My guess is: It reaches the VRel-Limit or an other load-dependent voltage-limit. Wich is normal and expected.

i was right.
so you have some No.1, 4, 5, 16
5 is a combination of 1+4
utilization means under-utilization

* Power. Indicating perf is limited by total power limit.
NV_GPU_PERF_POLICY_ID_SW_POWER = 1,

* Thermal. Indicating perf is limited by temperature limit.
NV_GPU_PERF_POLICY_ID_SW_THERMAL = 2,

* Reliability. Indicating perf is limited by reliability voltage.
NV_GPU_PERF_POLICY_ID_SW_RELIABILITY = 4,

* Operating. Indicating perf is limited by max operating voltage.
NV_GPU_PERF_POLICY_ID_SW_OPERATING = 8,

* Utilization. Indicating perf is limited by GPU utilization.
NV_GPU_PERF_POLICY_ID_SW_UTILIZATION = 16,

* SLI GPUBoost Synchronization.
NV_GPU_PERF_POLICY_ID_SW_SLI_GPU_BOOST_SYNC = 32,
so its basically cpu bound atm ?

If GPU-clock goes down, the load shoud rise, because the same work needs to be done somehow.
Your very strong GPU in combination with your older/slower CPU will be restricted by the ability of max CPU-FPS in non GPU-bound scenarios.

GPU-Z has a sensor graph wich shows the limiting reason at mouseover.
My guess is: It reaches the VRel-Limit or an other load-dependent voltage-limit. Wich is normal and expected.

i was right.
so you have some No.1, 4, 5, 16
5 is a combination of 1+4
utilization means under-utilization

* Power. Indicating perf is limited by total power limit.
NV_GPU_PERF_POLICY_ID_SW_POWER = 1,

* Thermal. Indicating perf is limited by temperature limit.
NV_GPU_PERF_POLICY_ID_SW_THERMAL = 2,

* Reliability. Indicating perf is limited by reliability voltage.
NV_GPU_PERF_POLICY_ID_SW_RELIABILITY = 4,

* Operating. Indicating perf is limited by max operating voltage.
NV_GPU_PERF_POLICY_ID_SW_OPERATING = 8,

* Utilization. Indicating perf is limited by GPU utilization.
NV_GPU_PERF_POLICY_ID_SW_UTILIZATION = 16,

* SLI GPUBoost Synchronization.
NV_GPU_PERF_POLICY_ID_SW_SLI_GPU_BOOST_SYNC = 32,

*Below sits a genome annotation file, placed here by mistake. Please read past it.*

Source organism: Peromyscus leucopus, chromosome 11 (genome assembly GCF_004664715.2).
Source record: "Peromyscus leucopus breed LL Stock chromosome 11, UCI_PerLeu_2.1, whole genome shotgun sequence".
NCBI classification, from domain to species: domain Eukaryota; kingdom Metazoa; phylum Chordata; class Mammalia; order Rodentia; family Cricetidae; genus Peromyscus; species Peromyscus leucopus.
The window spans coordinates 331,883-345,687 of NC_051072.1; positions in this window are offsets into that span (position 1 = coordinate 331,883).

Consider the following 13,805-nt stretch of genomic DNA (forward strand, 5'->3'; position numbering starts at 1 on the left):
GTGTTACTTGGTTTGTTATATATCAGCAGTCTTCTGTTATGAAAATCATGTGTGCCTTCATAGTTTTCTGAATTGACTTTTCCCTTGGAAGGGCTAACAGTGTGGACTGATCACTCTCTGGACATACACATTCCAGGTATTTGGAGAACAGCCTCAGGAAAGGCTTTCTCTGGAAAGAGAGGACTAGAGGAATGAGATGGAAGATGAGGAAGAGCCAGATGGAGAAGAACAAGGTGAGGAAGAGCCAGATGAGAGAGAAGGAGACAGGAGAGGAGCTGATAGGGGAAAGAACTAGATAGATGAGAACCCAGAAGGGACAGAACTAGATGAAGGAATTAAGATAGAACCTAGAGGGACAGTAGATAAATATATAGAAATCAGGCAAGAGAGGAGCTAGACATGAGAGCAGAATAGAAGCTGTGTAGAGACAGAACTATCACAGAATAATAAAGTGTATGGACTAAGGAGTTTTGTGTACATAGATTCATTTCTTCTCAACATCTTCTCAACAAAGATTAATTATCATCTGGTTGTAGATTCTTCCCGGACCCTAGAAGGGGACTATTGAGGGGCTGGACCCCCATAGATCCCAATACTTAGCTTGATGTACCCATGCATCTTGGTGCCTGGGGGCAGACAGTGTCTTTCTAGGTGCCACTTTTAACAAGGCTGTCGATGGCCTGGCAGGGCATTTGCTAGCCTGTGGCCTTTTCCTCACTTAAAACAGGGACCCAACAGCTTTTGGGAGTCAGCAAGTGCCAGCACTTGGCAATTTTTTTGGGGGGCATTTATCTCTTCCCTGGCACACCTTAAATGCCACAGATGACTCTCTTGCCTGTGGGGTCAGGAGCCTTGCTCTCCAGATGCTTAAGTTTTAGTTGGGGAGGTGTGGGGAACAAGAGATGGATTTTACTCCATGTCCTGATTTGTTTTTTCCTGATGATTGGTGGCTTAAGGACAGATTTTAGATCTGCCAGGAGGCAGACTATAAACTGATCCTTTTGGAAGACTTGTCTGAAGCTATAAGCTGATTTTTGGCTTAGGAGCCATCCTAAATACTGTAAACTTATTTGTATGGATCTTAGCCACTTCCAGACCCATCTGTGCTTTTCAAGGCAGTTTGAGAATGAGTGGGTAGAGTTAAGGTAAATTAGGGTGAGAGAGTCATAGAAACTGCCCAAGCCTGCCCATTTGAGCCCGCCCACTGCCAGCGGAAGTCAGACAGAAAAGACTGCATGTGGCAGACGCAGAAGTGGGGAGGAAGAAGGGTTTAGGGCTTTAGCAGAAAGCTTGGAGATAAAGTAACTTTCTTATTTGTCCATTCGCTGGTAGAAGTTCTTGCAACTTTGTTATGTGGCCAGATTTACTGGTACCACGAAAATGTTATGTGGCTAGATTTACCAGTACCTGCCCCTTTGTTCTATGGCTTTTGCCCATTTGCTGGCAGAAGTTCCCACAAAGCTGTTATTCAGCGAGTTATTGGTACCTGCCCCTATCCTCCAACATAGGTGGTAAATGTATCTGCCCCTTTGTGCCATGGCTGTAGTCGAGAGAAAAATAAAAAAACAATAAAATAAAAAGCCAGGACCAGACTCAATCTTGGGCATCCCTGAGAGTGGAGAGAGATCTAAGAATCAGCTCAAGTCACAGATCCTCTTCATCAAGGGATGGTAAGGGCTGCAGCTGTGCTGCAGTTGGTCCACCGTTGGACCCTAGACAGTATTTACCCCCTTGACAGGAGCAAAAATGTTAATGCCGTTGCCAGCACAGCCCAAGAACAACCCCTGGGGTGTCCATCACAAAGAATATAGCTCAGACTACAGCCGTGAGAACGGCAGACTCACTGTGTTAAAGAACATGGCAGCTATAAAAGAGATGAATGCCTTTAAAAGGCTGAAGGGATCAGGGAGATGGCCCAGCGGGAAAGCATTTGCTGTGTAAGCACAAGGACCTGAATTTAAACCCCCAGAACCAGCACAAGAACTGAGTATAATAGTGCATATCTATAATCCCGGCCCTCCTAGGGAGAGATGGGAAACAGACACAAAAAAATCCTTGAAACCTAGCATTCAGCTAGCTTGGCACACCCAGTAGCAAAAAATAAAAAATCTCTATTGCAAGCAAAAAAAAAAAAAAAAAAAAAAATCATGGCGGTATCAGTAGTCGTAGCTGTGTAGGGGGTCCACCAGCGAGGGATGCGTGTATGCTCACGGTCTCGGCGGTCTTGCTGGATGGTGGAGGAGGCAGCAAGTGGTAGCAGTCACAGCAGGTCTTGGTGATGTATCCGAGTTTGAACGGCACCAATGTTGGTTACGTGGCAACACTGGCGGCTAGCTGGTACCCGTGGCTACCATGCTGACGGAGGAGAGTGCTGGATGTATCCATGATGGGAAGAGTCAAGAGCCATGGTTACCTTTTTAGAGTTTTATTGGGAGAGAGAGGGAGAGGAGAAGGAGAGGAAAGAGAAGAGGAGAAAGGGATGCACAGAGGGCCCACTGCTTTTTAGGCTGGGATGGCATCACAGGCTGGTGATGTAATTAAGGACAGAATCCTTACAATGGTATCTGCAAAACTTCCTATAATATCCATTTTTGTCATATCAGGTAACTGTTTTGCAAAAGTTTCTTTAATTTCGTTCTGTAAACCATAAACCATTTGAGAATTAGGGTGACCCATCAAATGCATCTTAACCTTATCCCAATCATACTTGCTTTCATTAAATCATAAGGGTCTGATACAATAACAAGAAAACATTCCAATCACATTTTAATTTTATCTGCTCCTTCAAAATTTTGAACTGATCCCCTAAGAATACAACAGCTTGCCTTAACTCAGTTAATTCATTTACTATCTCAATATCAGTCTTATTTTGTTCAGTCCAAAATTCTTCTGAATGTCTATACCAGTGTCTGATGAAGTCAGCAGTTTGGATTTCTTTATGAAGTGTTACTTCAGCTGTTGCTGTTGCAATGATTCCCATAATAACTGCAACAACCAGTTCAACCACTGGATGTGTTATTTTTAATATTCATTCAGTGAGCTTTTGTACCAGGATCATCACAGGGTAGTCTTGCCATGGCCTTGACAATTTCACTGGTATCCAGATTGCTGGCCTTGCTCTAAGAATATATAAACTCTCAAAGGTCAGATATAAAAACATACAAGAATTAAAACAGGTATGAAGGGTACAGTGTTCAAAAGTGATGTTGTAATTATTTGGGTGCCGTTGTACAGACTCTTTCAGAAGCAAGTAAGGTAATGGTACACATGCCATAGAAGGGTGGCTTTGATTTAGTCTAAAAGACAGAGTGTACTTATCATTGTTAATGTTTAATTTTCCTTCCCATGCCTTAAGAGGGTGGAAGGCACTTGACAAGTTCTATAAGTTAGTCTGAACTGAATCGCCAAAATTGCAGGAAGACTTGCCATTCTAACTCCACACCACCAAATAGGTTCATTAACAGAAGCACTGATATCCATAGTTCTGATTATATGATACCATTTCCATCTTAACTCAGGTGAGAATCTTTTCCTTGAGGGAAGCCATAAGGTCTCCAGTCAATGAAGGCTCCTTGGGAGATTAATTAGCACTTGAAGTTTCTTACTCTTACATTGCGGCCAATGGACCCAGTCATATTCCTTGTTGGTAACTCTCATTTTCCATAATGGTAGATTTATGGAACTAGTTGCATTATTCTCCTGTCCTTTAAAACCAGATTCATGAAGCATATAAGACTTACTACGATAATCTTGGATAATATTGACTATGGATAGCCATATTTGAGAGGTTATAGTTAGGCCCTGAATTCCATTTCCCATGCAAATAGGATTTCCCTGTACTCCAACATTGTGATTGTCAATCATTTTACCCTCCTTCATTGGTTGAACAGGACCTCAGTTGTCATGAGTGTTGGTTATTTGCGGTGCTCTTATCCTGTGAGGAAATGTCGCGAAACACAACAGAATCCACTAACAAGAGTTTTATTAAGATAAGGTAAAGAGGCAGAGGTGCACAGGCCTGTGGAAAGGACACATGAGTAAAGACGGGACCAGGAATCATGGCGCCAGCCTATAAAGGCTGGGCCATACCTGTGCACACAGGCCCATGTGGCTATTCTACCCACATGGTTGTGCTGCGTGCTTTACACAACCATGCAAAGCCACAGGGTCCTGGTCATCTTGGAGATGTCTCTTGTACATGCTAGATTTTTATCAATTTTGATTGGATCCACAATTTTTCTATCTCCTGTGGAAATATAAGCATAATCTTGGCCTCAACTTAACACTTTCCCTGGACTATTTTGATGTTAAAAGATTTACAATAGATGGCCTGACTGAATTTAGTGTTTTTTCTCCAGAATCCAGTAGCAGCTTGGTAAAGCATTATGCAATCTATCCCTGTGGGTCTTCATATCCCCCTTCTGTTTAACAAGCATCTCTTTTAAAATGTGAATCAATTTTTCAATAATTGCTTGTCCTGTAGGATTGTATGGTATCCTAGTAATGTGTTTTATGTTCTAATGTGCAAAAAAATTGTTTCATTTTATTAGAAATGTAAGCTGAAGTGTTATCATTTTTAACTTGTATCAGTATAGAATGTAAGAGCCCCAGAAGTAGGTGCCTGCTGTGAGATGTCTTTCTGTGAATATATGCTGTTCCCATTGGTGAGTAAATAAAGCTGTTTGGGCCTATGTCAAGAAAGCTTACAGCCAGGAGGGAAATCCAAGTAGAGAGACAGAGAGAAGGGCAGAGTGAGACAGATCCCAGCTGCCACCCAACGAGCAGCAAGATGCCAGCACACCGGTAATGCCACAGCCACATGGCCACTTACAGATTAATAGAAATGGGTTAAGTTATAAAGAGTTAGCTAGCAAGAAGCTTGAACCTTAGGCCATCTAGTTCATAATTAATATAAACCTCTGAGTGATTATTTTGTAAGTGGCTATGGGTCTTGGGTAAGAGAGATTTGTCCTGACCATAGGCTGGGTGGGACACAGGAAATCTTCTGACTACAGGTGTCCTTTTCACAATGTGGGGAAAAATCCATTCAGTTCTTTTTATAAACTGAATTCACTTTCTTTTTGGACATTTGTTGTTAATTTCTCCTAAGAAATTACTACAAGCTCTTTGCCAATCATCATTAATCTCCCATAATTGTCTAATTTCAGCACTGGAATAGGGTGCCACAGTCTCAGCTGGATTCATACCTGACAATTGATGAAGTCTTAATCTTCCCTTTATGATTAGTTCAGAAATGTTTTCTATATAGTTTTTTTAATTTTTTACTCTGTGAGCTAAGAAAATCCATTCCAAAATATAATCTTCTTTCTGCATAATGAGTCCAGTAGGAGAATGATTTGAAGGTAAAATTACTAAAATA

1 thing that doesn't add up is that in all of that my cpu usage is between 8 to 30 % without a single thread going above 60% usage .. i guess i figured the issue now . so someone told me it might be something to do with windows 11 if i remember correctly linus made a video about window 11 forcing apps to use all core . that's what i see all core r used with all of them almost with the same load . so how many core do i need normally so i would turn off other cores and test this out
 
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my thought regarding your CPU was only explanatory towards the overall tendency, wich excludes GPU-bound scenarios like UHD/4K or 1440p with very high to extreme graphicssettings, in wich your CPU will not be any hindering.

i did an evaluation with comments on your log-data for better visuality
log_screen_comments.png
 

Chaotic

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my thought regarding your CPU was only explanatory towards the overall tendency, wich excludes GPU-bound scenarios like UHD/4K or 1440p with very high to extreme graphicssettings, in wich your CPU will not be any hindering.

i did an evaluation with comments on your log-data for better visuality
View attachment 218834
well it wasn't cpu either .. i installed a new copy of windows 10 to see if it was windows 11 my results r way better now however iam still hitting perf cap but now mostly 1 here is the new senor log
 

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yup, it behaves a bit different now
NO [16] anymore, wich pointed towards GPU-underutilization caused by CPU
Log_2_comments.jpg
 
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so what should i do now ? is that a faulty gpu ?

Everything you've posted so far with these graphs has been useless to us, sorry to be mean.